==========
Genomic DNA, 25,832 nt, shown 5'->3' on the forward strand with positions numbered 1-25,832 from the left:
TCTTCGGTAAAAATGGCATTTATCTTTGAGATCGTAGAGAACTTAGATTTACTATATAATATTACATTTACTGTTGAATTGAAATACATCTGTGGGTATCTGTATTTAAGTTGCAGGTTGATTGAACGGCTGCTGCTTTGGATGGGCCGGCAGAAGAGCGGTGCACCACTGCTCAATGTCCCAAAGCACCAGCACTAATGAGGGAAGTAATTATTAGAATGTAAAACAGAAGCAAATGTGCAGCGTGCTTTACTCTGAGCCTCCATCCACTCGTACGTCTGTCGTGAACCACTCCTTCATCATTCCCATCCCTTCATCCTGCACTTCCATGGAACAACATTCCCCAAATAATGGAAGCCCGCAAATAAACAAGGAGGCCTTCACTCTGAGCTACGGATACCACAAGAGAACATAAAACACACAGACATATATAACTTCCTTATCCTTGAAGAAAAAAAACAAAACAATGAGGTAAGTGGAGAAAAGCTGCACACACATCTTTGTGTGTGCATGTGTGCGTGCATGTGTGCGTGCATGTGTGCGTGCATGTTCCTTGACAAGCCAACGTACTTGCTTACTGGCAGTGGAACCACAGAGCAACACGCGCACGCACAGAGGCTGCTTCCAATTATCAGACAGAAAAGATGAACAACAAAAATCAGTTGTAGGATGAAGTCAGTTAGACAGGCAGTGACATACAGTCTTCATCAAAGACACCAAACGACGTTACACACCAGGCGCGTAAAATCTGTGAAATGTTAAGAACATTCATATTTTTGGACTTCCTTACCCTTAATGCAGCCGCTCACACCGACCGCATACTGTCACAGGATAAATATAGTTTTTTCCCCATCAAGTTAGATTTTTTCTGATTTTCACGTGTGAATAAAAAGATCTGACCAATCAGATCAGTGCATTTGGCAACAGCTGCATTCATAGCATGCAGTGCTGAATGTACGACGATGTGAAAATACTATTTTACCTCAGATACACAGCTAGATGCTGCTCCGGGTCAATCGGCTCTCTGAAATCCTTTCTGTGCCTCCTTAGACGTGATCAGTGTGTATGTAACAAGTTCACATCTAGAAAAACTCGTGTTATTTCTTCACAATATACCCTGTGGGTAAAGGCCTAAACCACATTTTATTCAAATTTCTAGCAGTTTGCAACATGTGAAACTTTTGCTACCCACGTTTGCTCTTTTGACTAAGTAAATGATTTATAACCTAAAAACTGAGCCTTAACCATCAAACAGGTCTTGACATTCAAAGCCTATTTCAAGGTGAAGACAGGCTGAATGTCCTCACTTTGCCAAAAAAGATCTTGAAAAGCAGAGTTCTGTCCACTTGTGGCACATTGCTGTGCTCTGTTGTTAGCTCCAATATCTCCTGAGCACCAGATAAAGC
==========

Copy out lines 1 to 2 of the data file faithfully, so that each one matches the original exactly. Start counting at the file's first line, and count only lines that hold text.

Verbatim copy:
Genomic DNA, 25,832 nt, shown 5'->3' on the forward strand with positions numbered 1-25,832 from the left:
TCTTCGGTAAAAATGGCATTTATCTTTGAGATCGTAGAGAACTTAGATTTACTATATAATATTACATTTACTGTTGAATTGAAATACATCTGTGGGTATCTGTATTTAAGTTGCAGGTTGATTGAACGGCTGCTGCTTTGGATGGGCCGGCAGAAGAGCGGTGCACCACTGCTCAATGTCCCAAAGCACCAGCACTAATGAGGGAAGTAATTATTAGAATGTAAAACAGAAGCAAATGTGCAGCGTGCTTTACTCTGAGCCTCCATCCACTCGTACGTCTGTCGTGAACCACTCCTTCATCATTCCCATCCCTTCATCCTGCACTTCCATGGAACAACATTCCCCAAATAATGGAAGCCCGCAAATAAACAAGGAGGCCTTCACTCTGAGCTACGGATACCACAAGAGAACATAAAACACACAGACATATATAACTTCCTTATCCTTGAAGAAAAAAAACAAAACAATGAGGTAAGTGGAGAAAAGCTGCACACACATCTTTGTGTGTGCATGTGTGCGTGCATGTGTGCGTGCATGTGTGCGTGCATGTTCCTTGACAAGCCAACGTACTTGCTTACTGGCAGTGGAACCACAGAGCAACACGCGCACGCACAGAGGCTGCTTCCAATTATCAGACAGAAAAGATGAACAACAAAAATCAGTTGTAGGATGAAGTCAGTTAGACAGGCAGTGACATACAGTCTTCATCAAAGACACCAAACGACGTTACACACCAGGCGCGTAAAATCTGTGAAATGTTAAGAACATTCATATTTTTGGACTTCCTTACCCTTAATGCAGCCGCTCACACCGACCGCATACTGTCACAGGATAAATATAGTTTTTTCCCCATCAAGTTAGATTTTTTCTGATTTTCACGTGTGAATAAAAAGATCTGACCAATCAGATCAGTGCATTTGGCAACAGCTGCATTCATAGCATGCAGTGCTGAATGTACGACGATGTGAAAATACTATTTTACCTCAGATACACAGCTAGATGCTGCTCCGGGTCAATCGGCTCTCTGAAATCCTTTCTGTGCCTCCTTAGACGTGATCAGTGTGTATGTAACAAGTTCACATCTAGAAAAACTCGTGTTATTTCTTCACAATATACCCTGTGGGTAAAGGCCTAAACCACATTTTATTCAAATTTCTAGCAGTTTGCAACATGTGAAACTTTTGCTACCCACGTTTGCTCTTTTGACTAAGTAAATGATTTATAACCTAAAAACTGAGCCTTAACCATCAAACAGGTCTTGACATTCAAAGCCTATTTCAAGGTGAAGACAGGCTGAATGTCCTCACTTTGCCAAAAAAGATCTTGAAAAGCAGAGTTCTGTCCACTTGTGGCACATTGCTGTGCTCTGTTGTTAGCTCCAATATCTCCTGAGCACCAGATAAAGC